In a highly inbred Australian Shepherd litter, three of the five puppies developed widespread ulcers of the skin, footpads, and oral mucosa within the first weeks of life. Histopathological examinations demonstrated clefting of the epidermis from the underlying dermis within or just below the basement membrane, which led to a tentative diagnosis of junctional epidermolysis bullosa (JEB) with autosomal recessive inheritance. Endoscopy in one affected dog also demonstrated separation between the epithelium and underlying tissue in the gastrointestinal tract. As a result of the severity of the clinical signs, all three dogs had to be euthanized. We sequenced the genome of one affected puppy and compared the data to 73 control genomes. A search for private variants in 37 known candidate genes for skin fragility phenotypes revealed a single protein-changing variant, LAMB3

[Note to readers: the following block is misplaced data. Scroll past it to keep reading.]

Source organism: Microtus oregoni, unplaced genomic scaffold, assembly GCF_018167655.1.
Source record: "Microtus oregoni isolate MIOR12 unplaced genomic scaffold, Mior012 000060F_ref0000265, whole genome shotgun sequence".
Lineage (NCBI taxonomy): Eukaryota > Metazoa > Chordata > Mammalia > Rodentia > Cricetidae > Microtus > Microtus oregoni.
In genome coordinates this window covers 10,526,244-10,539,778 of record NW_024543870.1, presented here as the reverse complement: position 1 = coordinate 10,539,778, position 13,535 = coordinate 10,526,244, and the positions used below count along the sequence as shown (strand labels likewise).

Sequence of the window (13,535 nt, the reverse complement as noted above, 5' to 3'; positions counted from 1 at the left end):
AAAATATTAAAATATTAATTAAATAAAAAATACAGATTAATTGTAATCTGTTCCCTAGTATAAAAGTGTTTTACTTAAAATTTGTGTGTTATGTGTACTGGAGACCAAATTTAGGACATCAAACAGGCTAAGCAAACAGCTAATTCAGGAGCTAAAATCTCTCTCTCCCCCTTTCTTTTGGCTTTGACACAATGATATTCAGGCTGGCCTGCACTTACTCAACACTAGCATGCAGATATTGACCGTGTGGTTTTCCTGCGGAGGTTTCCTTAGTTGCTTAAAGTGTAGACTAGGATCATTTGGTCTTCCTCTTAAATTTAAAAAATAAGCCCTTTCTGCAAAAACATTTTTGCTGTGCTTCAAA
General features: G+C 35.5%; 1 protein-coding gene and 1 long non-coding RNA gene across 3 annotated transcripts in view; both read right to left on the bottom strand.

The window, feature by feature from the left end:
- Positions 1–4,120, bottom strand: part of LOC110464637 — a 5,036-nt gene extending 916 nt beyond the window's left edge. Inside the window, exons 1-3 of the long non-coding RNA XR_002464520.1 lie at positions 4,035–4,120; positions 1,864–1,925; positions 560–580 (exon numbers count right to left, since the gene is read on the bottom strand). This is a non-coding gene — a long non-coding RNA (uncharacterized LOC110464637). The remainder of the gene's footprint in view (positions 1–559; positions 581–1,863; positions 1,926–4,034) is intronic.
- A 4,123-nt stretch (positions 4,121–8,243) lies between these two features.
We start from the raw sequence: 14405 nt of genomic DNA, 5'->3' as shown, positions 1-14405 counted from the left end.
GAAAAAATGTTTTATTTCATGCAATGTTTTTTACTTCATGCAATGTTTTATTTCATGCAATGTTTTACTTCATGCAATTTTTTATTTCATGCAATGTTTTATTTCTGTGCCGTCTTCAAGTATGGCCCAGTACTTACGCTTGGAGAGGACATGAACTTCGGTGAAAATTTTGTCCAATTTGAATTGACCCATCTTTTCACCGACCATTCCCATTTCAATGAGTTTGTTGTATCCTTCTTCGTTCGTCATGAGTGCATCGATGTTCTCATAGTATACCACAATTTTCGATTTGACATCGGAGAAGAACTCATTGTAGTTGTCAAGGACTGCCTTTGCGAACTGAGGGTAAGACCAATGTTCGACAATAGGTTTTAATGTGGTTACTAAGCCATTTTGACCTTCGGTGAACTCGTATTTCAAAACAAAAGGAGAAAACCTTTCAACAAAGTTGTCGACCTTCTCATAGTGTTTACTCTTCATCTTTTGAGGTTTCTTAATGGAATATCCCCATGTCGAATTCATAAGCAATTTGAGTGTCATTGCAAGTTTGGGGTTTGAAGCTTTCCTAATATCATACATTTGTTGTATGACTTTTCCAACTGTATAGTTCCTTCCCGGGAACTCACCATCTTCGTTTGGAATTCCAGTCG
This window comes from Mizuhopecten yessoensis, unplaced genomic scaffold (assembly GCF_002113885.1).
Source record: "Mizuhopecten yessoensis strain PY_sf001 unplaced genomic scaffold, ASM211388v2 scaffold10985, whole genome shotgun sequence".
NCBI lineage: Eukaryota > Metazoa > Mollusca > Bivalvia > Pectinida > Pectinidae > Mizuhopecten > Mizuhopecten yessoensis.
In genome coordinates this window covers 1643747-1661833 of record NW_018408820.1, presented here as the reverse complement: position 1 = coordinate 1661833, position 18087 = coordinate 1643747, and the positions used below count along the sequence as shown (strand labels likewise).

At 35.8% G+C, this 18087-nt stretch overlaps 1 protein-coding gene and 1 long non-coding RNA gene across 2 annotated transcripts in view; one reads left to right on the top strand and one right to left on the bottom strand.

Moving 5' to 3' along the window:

:c.1174T>C, or p.Cys392Arg. The variant was predicted to change a conserved cysteine in the laminin β3 subunit of the heterotrimeric laminin-322, which mediates the binding of the epidermal basement membrane to the underlying dermis. Loss-of-function variants in the human LAMB3
gene lead to recessive forms of JEB. We confirmed the expected co-segregation of the genotypes in the Australian Shepherd family. The mutant allele was homozygous in two genotyped cases and heterozygous in three non-affected close relatives. It was not found in 242 other controls from the Australian Shepherd breed, nor in more than 600 other controls. These data suggest that LAMB3
:c.1174T>C represents the causative variant. To the best of our knowledge, this study represents the first report of a LAMB3
-related JEB in domestic animals.
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